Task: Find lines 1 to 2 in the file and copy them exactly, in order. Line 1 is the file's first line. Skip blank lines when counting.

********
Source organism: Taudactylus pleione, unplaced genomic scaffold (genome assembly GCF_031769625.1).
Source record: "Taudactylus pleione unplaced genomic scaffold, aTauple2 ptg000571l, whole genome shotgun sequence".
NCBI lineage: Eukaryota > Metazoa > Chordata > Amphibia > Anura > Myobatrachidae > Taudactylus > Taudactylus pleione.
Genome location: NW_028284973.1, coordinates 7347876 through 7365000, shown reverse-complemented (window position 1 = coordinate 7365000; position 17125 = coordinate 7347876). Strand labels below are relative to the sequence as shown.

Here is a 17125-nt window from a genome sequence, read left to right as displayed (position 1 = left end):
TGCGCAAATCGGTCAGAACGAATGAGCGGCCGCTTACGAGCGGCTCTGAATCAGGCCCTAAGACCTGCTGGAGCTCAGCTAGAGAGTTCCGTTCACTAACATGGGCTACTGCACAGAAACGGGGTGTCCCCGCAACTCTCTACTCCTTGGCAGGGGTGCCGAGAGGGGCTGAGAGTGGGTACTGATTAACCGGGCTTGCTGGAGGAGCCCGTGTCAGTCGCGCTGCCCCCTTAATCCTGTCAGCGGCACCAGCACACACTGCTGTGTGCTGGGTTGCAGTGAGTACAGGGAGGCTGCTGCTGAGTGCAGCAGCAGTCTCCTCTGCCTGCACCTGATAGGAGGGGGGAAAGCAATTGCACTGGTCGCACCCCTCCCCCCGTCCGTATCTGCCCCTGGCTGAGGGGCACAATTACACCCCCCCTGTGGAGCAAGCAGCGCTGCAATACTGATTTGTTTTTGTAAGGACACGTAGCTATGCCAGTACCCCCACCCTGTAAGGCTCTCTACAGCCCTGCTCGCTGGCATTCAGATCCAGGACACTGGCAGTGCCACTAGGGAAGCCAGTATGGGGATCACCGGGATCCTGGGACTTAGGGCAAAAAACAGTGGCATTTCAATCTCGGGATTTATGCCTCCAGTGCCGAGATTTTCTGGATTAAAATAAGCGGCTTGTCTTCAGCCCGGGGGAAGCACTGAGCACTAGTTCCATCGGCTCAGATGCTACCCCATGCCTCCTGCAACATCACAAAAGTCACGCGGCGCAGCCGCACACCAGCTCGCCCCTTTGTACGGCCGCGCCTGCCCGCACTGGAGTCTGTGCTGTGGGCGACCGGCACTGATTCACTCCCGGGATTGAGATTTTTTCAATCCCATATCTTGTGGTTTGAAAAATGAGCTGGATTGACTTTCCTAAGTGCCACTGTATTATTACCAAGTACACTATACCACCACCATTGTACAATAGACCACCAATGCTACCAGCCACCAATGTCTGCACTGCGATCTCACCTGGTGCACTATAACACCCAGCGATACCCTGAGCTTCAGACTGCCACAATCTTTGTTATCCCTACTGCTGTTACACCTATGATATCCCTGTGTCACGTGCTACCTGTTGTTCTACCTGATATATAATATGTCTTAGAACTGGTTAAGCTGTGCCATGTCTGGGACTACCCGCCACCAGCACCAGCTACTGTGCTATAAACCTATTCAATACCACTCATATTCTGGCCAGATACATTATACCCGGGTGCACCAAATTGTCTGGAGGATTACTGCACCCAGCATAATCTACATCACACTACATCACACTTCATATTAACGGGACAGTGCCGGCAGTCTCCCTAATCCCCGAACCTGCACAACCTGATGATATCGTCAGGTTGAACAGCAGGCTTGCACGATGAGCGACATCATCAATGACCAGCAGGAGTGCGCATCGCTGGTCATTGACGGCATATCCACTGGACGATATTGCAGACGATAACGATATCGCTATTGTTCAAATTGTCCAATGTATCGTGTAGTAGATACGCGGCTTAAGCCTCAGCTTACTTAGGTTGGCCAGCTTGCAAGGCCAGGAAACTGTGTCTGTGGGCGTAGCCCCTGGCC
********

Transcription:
Source organism: Taudactylus pleione, unplaced genomic scaffold (genome assembly GCF_031769625.1).
Source record: "Taudactylus pleione unplaced genomic scaffold, aTauple2 ptg000571l, whole genome shotgun sequence".